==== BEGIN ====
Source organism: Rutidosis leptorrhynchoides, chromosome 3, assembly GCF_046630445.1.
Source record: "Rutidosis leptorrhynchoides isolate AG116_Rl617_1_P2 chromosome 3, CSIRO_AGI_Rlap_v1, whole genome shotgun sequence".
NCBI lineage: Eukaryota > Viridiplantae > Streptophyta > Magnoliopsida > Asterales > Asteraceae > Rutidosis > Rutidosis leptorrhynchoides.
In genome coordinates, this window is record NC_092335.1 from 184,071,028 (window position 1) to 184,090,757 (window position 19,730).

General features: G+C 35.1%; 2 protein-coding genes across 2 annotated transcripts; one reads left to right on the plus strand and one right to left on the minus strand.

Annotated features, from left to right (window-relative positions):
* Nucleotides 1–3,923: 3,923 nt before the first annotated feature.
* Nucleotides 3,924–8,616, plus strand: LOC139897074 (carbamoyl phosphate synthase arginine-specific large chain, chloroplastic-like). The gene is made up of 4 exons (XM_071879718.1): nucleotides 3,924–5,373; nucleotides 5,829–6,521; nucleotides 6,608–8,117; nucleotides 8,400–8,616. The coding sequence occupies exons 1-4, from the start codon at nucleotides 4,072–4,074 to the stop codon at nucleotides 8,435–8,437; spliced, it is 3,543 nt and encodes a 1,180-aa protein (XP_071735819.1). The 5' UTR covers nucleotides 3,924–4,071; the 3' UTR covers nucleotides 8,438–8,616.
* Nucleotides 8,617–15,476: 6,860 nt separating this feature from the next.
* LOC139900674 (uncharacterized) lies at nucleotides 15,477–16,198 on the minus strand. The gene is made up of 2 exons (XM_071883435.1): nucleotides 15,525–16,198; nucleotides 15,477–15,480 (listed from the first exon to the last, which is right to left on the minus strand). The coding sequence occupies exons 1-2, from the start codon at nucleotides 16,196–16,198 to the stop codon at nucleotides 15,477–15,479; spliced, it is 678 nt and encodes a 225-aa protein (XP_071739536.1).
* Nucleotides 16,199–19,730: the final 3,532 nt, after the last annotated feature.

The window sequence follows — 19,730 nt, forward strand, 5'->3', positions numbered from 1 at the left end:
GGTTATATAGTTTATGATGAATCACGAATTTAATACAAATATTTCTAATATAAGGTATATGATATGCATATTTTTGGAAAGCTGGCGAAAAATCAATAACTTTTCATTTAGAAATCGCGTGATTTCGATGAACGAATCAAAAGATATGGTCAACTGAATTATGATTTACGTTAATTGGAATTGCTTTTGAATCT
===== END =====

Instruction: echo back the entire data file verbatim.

Source organism: Rutidosis leptorrhynchoides, chromosome 3, assembly GCF_046630445.1.
Source record: "Rutidosis leptorrhynchoides isolate AG116_Rl617_1_P2 chromosome 3, CSIRO_AGI_Rlap_v1, whole genome shotgun sequence".
NCBI lineage: Eukaryota > Viridiplantae > Streptophyta > Magnoliopsida > Asterales > Asteraceae > Rutidosis > Rutidosis leptorrhynchoides.
In genome coordinates, this window is record NC_092335.1 from 184,071,028 (window position 1) to 184,090,757 (window position 19,730).

General features: G+C 35.1%; 2 protein-coding genes across 2 annotated transcripts; one reads left to right on the plus strand and one right to left on the minus strand.

Annotated features, from left to right (window-relative positions):
* Nucleotides 1–3,923: 3,923 nt before the first annotated feature.
* Nucleotides 3,924–8,616, plus strand: LOC139897074 (carbamoyl phosphate synthase arginine-specific large chain, chloroplastic-like). The gene is made up of 4 exons (XM_071879718.1): nucleotides 3,924–5,373; nucleotides 5,829–6,521; nucleotides 6,608–8,117; nucleotides 8,400–8,616. The coding sequence occupies exons 1-4, from the start codon at nucleotides 4,072–4,074 to the stop codon at nucleotides 8,435–8,437; spliced, it is 3,543 nt and encodes a 1,180-aa protein (XP_071735819.1). The 5' UTR covers nucleotides 3,924–4,071; the 3' UTR covers nucleotides 8,438–8,616.
* Nucleotides 8,617–15,476: 6,860 nt separating this feature from the next.
* LOC139900674 (uncharacterized) lies at nucleotides 15,477–16,198 on the minus strand. The gene is made up of 2 exons (XM_071883435.1): nucleotides 15,525–16,198; nucleotides 15,477–15,480 (listed from the first exon to the last, which is right to left on the minus strand). The coding sequence occupies exons 1-2, from the start codon at nucleotides 16,196–16,198 to the stop codon at nucleotides 15,477–15,479; spliced, it is 678 nt and encodes a 225-aa protein (XP_071739536.1).
* Nucleotides 16,199–19,730: the final 3,532 nt, after the last annotated feature.

The window sequence follows — 19,730 nt, forward strand, 5'->3', positions numbered from 1 at the left end:
GGTTATATAGTTTATGATGAATCACGAATTTAATACAAATATTTCTAATATAAGGTATATGATATGCATATTTTTGGAAAGCTGGCGAAAAATCAATAACTTTTCATTTAGAAATCGCGTGATTTCGATGAACGAATCAAAAGATATGGTCAACTGAATTATGATTTACGTTAATTGGAATTGCTTTTGAATCT